'So much unknown' as seniors make college decisions during pandemic

  • Nate Bargar, college and career counselor at Carmel Catholic High School in Mundelein, conducts a one-on-one meeting with a student via a Google Hangout video chat, while working from home.

    Nate Bargar, college and career counselor at Carmel Catholic High School in Mundelein, conducts a one-on-one meeting with a student via a Google Hangout video chat, while working from home. Courtesy of Nate Bargar

 
 
Updated 4/20/2020 6:36 AM

Money, the campus environment and whether there even will be a campus environment this fall are weighing into the decision-making process for high school seniors who haven't yet chosen where they're going to college.

Counselors say they are hearing from students concerned about paying for school because the coronavirus pandemic has caused new financial difficulties and from students who fear committing to a school without certainty that they'll be able to attend in-person classes in the fall.

 

"This year, there's a little higher level of anxiety about making the right choice and about cost, for sure, because things are rapidly changing," said Amy Thompson, president of the Illinois Association for College Admission Counseling and a college and career counselor at York High School in Elmhurst. "The big part is there's so much unknown."

Counselors say students also are struggling if their plans to visit campuses this spring were scrapped when schools sent students home and canceled tours.

"They don't know what the actual campus is like and what it can offer for them and if it's a good fit for them overall," said Jeremiah Wiencek, chairman of the counseling department at Glenbard West High School in Glen Ellyn.

Wiencek said roughly 325 colleges and universities have moved back their commitment deadline to June 1 instead of May 1, according to Chicago Area Regional Representatives.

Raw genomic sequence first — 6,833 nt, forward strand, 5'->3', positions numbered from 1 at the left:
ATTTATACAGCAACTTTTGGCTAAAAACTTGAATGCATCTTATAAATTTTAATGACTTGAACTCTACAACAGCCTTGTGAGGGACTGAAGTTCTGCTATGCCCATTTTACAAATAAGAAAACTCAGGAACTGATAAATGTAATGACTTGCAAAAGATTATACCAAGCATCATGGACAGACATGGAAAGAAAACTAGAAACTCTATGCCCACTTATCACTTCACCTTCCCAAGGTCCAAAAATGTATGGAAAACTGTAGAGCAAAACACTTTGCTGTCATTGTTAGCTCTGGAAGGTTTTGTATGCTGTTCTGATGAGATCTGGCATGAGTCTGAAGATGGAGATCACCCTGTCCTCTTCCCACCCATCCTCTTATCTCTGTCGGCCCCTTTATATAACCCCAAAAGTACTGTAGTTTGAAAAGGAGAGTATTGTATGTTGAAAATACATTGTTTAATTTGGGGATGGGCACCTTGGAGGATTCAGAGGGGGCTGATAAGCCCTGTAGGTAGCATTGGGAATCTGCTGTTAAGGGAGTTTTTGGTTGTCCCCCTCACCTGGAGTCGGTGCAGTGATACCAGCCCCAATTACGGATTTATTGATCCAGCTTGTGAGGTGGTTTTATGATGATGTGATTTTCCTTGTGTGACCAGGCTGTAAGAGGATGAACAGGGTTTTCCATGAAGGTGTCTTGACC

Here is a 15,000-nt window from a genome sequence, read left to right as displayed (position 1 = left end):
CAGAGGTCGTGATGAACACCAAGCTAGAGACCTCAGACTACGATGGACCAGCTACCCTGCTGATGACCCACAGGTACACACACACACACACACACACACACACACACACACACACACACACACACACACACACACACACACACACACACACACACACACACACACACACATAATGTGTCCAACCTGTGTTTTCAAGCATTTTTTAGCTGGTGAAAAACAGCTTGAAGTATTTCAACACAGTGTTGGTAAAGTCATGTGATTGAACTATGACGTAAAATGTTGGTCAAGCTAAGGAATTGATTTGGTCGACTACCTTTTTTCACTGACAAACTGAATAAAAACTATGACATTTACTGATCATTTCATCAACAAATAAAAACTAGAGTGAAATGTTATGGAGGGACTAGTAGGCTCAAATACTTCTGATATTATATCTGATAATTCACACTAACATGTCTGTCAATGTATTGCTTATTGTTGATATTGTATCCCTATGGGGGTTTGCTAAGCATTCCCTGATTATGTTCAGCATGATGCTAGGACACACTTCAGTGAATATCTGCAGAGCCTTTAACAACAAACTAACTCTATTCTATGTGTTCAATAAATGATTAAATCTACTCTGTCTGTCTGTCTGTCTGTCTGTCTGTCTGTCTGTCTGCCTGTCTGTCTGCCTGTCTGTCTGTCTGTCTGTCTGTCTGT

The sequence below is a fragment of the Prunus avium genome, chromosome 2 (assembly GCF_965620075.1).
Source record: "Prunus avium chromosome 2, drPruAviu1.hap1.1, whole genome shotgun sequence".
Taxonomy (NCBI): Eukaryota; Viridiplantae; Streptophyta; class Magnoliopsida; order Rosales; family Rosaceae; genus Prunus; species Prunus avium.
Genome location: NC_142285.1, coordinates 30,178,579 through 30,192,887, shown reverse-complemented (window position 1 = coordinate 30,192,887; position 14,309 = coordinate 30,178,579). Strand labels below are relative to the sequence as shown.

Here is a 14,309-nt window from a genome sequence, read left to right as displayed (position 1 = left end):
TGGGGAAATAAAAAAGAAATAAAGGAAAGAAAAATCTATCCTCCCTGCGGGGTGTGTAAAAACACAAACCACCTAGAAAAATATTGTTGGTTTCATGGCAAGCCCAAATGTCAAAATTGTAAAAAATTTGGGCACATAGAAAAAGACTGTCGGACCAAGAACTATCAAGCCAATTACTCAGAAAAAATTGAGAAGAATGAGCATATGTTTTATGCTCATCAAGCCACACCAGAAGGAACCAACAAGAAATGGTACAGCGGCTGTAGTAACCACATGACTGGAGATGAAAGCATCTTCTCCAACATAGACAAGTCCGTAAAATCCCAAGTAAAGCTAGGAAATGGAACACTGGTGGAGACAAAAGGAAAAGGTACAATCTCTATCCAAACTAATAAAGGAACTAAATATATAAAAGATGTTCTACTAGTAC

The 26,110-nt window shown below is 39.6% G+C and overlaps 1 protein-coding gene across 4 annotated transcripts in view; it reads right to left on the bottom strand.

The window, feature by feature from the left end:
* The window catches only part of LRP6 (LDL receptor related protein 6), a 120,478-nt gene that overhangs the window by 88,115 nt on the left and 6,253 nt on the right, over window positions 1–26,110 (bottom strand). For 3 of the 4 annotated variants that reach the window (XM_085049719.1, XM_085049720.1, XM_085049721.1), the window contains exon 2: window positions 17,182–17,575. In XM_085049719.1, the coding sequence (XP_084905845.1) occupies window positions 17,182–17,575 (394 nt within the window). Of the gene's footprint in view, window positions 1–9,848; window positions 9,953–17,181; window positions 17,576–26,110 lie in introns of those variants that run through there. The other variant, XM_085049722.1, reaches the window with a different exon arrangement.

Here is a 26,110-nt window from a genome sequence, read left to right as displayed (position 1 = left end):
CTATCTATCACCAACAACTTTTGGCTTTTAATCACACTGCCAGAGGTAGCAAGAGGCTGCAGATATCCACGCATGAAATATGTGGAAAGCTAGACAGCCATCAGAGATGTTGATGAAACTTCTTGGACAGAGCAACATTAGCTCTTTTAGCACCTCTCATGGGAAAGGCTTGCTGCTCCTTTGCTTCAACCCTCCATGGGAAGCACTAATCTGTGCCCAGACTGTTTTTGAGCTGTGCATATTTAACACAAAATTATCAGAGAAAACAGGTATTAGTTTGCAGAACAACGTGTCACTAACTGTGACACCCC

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The time could help students consider options. Amy Herbert, college counselor at St. Viator High School in Arlington Heights, said she's advising students to take their time if schools allot it.

"There's no rush that you have to put on the T-shirt for where you think you're going to go if you're not ready," she said.

One reason students could wait is the desire for a traditional campus experience. That's what most St. Viator students want, Herbert said, but no one knows if colleges will be able to provide typical in-person instruction in the fall.

"The majority don't want to go to campus in the fall if it's not going to be a 'live campus,'" Herbert said.

If this is the hang-up, Herbert advises students to contact admissions representative to ask about deferring enrollment. Each school will handle this differently, she said, but many are providing flexibility because coronavirus-related restrictions are out of students' control.

Counselors such as Nate Bargar at Carmel Catholic High School in Mundelein say they are trying to be a calming voice amid the anxiety. Bargar said he's careful about his word choice when conducting video meetings with students to avoid adding to the stress.

                                                                                                                                                                                                                       
 

"The resilience these young people are showing is amazing," he said.

Thompson said she's reminding seniors they are not facing a "black hole from which there is no return," but a variety of good options for continuing education.

"My focus has been just take care of yourself, be healthy, do the best you can in your classes and everything else is going to work out," Thompson said. "It's all going to work out and your top priority right now is just taking care of you and your family."

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